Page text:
What Happens If You Fall out of an Airplane? | What If Crazy Question |

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30,000 feet (9.14 km) 9144 meters, nine kilometers, or 5.7 miles (9.17 km). So far, only one person survived a free fall from that height. Would you be as lucky?

This is what if, and here's what would happen if you fell out of an airplane at 30,000 feet (9.14 km).

On January 26, 1972, an explosion aboard JT Airways Flight 367 resulted in the impossible. 22-year-old flight attendant Vezina Vukovich fell from 10,000 meters in the air, setting a world record for surviving the highest fall without a parachute.

How did she survive? Is there a trick to falling out of an airplane and surviving? And what Does it feel like if you're a frequent flyer, you might want to pay close attention to what's coming up? (What Would Happen On An Airplane If Everyone Jumped At The Same Time?)

Since the 1940s, there have been almost 50 cases of people surviving falls from airplanes. 

In all of those cases, the survivors were lucky enough to have something to cushion their fall visit of lavish. For example, it was in the back of the plane when the explosion happened.

When the plane broke apart, the tail section remained intact and pinned by a food cart Vukovich was prevented from being sucked out into the open air.

The detached tail of the airplane landed in deep snow in the mountains of Czechoslovakia. Vukovich suffered several broken bones, but the airplane wreckage and layers of deep soft snow ultimately saved your life.

The second highest fall without a parachute that someone survived happened in 1943. Air Force gunner Alan McGee's bomber was hit by enemy fire over France.

His plane burst into flames and propelled McGee out of the aircraft before he could grab a parachute. Buggy fell about 6700 meters.

Apparently, he smashed through the glass roof of a train station and was found hanging from the steel girders that held up the roof. You wouldn't think that a glass roof would cushion any fall, but if it hadn't been there, McGee might not have survived.

So if you ever find yourself falling from an airplane without a parachute, grab onto something anything and use it to break your fall.

Of course, that's easier said than done. When you're in freefall from 9144 meters in the air, a soft landing is probably the last thing on your mind. It all happens so fast. From the moment you're outside the plane.

It's only 170 seconds until you hit the ground. During that time, you will be extremely Cold and deprived of oxygen. The average temperature at 9144 meters in the sky ranges between minus 40 degrees to minus 57 degrees.

But you wouldn't feel it for long because you'd pass out soon after leaving the aircraft. While all air contains 20.9% oxygen, at higher altitudes, there is lower air pressure, so it feels as if there's a lot less oxygen. This will cause you to lose consciousness, at least for a while, the air pressure will gradually rise as you get closer to the ground.

So you would probably wake up again after about a minute of freefall. As you fall, your speed will increase by 9.8 meters per second, every second, because that's the Earth's gravity. Eventually, you would stop accelerating and reach a constant speed known as terminal velocity.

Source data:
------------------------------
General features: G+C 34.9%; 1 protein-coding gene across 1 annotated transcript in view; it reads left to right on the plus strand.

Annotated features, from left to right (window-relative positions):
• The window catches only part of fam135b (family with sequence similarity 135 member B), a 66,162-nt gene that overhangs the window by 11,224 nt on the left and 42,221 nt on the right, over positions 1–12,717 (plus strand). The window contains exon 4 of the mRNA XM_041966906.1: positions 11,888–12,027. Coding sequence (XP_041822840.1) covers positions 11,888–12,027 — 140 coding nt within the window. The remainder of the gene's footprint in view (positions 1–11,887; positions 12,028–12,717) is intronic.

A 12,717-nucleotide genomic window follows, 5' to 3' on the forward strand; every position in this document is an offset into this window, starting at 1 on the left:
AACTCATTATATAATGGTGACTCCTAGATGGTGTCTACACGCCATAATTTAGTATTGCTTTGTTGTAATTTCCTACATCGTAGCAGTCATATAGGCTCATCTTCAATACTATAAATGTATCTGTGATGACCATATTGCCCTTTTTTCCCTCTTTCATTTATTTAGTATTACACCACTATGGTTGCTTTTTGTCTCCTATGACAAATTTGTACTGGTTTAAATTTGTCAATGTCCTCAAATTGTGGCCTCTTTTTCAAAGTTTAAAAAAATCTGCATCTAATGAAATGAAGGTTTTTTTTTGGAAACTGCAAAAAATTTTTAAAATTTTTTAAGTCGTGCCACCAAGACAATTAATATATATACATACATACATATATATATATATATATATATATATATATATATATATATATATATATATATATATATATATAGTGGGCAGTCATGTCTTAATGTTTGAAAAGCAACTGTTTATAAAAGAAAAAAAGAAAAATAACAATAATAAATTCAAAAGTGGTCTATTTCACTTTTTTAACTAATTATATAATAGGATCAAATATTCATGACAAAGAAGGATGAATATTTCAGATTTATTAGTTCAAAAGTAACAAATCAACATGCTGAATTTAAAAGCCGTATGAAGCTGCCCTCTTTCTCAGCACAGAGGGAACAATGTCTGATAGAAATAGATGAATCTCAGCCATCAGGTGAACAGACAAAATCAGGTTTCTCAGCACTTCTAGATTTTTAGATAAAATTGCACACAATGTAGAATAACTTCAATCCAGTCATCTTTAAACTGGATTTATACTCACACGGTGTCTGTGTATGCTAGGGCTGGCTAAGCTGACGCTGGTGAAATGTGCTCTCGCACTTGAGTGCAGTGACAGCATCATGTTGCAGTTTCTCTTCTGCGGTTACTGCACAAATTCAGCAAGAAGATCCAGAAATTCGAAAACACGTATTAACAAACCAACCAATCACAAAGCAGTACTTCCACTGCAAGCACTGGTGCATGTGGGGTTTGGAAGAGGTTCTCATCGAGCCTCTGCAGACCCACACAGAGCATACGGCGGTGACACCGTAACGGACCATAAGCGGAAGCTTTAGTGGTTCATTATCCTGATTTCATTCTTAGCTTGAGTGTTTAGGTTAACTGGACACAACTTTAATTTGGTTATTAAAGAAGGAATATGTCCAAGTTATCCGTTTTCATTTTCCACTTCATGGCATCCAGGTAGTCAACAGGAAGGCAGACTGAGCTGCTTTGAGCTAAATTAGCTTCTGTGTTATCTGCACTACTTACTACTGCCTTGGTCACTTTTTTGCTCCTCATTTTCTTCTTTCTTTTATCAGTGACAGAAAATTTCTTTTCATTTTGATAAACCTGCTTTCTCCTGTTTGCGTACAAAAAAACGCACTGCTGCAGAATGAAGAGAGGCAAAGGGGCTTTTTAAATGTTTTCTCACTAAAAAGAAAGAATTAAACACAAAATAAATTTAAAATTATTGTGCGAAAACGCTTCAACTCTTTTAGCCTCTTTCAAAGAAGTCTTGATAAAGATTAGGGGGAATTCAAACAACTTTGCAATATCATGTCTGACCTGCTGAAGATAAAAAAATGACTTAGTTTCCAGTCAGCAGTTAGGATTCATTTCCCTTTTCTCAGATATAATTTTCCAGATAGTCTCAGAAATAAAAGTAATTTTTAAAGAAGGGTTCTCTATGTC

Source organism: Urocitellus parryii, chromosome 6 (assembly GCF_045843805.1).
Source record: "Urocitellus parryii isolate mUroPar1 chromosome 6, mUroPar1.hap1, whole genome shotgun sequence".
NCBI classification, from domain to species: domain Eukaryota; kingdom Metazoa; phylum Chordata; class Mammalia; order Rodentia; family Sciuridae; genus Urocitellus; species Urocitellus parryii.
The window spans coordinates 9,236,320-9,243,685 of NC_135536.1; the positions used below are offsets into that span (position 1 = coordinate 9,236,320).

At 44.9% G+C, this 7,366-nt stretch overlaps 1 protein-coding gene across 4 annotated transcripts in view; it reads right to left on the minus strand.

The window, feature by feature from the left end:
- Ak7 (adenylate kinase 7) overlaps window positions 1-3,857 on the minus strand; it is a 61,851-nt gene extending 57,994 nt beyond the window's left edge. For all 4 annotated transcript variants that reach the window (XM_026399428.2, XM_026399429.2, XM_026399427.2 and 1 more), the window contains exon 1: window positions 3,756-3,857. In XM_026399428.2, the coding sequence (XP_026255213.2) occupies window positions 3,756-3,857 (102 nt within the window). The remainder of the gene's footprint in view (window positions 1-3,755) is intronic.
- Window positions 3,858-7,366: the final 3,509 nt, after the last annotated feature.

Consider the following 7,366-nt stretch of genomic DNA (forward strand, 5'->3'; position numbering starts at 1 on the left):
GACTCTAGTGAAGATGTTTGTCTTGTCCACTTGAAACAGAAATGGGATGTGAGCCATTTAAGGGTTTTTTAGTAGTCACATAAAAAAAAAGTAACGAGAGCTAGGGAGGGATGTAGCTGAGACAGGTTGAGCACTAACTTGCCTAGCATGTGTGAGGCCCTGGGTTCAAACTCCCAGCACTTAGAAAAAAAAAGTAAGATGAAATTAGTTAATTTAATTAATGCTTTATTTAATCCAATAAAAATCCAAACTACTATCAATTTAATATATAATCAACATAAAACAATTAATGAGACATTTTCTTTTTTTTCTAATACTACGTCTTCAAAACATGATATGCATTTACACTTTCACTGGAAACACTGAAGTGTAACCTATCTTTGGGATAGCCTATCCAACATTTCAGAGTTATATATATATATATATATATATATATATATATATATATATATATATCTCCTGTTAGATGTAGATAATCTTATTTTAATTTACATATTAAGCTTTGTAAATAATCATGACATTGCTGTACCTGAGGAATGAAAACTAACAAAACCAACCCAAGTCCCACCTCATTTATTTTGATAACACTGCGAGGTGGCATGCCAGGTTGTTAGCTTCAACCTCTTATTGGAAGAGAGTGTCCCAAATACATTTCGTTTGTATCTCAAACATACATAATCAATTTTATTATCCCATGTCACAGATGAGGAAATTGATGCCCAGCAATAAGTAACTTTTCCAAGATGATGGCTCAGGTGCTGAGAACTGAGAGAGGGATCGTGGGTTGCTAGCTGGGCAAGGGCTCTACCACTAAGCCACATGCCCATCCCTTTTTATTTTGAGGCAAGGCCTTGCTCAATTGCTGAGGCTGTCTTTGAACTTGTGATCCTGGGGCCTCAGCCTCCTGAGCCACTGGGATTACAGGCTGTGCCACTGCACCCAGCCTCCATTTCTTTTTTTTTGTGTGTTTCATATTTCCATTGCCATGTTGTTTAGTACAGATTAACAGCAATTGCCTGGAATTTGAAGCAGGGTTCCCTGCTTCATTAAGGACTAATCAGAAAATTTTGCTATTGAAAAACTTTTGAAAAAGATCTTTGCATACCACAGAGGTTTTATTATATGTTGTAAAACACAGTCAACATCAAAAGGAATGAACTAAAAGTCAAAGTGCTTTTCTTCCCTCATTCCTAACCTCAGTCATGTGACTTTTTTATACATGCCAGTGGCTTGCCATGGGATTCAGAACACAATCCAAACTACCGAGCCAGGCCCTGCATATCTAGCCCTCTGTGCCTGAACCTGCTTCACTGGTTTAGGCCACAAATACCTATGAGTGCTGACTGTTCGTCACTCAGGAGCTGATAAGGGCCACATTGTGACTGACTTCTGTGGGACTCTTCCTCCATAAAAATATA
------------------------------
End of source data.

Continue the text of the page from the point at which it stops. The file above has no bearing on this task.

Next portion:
This results from a buildup of air pressure below you as you Thought, because air can't get out of your way fast enough. And at the same time, the sky behind you doesn't fill in soon enough, creating a sort of vacuum. The difference in the air pressure below you and the air pressure above you creates drag or air resistance.

When the force exerted by this air resistance equals the force of gravity, you've reached terminal velocity, and you'll be moving at a constant speed.

Falling from 30,000 feet (9.14 kilometers), you're likely to reach terminal velocity at 190 kilometers per hour. Of course, your actual terminal velocity will depend on your size and weight.

The heavier you are, the faster you'll fall. But if you spread your arms and legs out wide, you can increase the amount of drag exerted on you that might slow you down a bit. You'd enjoy it a lot more if you had a parachute, though.

Parachutes are lightweight and very wide. A parachute would cut your falling speed from 45 meters per SecondSecond, down to about five meters per SecondSecond, if you don't have a parachute, it will help to know where to land.

Look for somewhere that's soft, so there's a chance of breaking your fall. 

A lot of people who have fallen from airplanes and lived have survived. Due to landing in deep snow or being cushioned by trees or bushes. Unfortunately, a tree can either be really good or really, really bad.

If you don't see anything soft below, your best bet is to try to land feet first, with your legs together slightly bent. When you hit the ground, you'll likely crumble to the side or back.

This is known as the five-point impact sequence, and while it will be incredibly painful, it will save everything above your waist, mainly your vital organs and your brain. Of course, these are all just recommendations. Tips to make the best out of a bad and severely unlucky situation. Humans aren't really built for 9144 meters Free falls.

And yet every year, we seem to achieve something that we thought was impossible. So before your next flight, you might want to pack a four-leaf clover, just in case and for more ways to survive freak accidents, paranormal activities, or apocalyptic events.
Amazing If You Open An Airplane Window At An Altitude of 35,000 Feet, what will happen. This is another story.

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What Happens If You Fall out of an Airplane? | What If Crazy Question | What Happens If You Fall out of an Airplane? | What If Crazy Question | Reviewed by Mahi Uddin on January 08, 2020 Rating: 5

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